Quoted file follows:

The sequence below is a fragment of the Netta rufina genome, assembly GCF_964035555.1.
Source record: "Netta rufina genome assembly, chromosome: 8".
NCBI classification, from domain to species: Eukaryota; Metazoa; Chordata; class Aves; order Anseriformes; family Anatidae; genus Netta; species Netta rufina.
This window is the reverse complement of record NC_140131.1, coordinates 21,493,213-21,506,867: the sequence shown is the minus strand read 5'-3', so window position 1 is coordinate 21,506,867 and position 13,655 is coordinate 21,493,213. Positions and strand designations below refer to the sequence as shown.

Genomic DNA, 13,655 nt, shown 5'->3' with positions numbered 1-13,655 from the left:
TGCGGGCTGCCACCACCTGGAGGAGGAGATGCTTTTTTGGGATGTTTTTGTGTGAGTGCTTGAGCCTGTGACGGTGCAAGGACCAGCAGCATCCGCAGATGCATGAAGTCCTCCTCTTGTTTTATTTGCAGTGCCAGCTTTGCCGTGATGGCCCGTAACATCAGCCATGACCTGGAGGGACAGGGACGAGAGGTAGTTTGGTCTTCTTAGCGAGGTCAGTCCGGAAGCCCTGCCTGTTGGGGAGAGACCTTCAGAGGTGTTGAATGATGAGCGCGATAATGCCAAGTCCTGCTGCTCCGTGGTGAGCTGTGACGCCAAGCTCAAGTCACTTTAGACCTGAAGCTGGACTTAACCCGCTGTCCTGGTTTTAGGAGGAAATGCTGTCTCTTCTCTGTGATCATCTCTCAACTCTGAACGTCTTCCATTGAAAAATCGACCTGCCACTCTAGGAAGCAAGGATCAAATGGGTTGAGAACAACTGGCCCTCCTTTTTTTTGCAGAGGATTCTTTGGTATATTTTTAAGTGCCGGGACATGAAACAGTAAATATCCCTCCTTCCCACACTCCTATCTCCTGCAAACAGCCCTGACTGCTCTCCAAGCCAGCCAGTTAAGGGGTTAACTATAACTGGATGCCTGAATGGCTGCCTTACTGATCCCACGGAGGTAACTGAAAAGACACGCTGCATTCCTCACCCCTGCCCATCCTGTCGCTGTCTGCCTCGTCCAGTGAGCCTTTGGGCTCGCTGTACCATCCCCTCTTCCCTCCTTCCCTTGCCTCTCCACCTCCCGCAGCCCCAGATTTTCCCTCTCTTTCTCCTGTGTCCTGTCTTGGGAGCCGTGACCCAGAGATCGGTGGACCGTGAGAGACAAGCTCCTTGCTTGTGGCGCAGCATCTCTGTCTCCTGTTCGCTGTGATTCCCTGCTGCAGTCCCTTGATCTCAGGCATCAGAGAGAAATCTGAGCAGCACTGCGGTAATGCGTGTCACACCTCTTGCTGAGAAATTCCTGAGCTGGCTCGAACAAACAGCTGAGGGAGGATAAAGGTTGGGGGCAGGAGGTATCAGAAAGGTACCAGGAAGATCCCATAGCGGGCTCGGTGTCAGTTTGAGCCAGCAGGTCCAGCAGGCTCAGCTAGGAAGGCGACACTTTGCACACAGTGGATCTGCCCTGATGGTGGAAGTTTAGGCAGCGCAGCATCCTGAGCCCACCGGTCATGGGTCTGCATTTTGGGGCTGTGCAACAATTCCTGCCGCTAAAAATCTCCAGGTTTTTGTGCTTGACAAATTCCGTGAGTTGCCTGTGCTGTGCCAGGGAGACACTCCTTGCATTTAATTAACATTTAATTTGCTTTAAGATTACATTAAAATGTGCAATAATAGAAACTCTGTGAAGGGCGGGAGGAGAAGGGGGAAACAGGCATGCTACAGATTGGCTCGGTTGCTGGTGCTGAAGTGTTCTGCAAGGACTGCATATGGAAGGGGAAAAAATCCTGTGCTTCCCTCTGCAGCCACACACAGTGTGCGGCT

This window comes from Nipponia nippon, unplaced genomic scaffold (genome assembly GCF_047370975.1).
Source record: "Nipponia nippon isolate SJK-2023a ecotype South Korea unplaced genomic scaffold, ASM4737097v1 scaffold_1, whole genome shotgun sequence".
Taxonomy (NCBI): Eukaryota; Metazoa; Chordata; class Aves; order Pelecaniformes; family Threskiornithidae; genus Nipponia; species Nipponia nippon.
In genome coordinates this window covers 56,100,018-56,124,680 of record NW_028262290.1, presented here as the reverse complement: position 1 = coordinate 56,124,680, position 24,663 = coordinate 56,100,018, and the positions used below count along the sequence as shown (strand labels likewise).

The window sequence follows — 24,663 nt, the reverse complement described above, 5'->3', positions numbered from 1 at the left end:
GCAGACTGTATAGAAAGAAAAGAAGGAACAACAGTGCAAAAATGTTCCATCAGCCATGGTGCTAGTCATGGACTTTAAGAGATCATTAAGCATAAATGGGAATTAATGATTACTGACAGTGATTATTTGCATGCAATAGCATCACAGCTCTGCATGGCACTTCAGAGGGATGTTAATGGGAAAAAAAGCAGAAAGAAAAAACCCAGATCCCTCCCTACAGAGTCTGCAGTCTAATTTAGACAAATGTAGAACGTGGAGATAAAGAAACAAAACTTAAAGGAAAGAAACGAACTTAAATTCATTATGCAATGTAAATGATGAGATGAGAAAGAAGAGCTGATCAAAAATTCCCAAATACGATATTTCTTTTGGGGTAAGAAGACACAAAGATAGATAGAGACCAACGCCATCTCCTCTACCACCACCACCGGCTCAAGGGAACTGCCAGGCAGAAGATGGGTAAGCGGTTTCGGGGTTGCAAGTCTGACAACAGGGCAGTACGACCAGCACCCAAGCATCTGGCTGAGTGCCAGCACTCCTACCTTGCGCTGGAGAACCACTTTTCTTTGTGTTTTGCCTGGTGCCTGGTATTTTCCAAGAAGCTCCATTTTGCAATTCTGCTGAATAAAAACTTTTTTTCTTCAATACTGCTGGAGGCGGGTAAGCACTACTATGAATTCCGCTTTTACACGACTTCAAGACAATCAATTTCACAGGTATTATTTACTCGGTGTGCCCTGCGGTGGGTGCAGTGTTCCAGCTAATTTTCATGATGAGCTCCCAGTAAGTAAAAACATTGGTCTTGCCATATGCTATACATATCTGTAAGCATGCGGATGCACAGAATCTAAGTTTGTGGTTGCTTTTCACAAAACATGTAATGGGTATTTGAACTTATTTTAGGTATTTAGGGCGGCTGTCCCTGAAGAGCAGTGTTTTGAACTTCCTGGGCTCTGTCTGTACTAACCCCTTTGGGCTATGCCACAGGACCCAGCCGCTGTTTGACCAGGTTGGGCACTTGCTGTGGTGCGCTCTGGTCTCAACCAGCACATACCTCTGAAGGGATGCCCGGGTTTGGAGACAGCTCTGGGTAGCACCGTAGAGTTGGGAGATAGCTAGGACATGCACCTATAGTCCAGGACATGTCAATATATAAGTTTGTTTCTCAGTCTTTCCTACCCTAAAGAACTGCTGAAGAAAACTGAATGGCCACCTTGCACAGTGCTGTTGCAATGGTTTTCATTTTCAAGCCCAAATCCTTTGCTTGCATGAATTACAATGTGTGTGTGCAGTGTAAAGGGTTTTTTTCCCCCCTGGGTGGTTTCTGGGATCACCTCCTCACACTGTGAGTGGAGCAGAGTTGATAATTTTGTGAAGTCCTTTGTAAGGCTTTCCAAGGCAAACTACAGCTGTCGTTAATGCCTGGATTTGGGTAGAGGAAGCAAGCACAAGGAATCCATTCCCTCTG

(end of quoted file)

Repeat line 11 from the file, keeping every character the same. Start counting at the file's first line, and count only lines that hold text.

The window sequence follows — 24,663 nt, the reverse complement described above, 5'->3', positions numbered from 1 at the left end: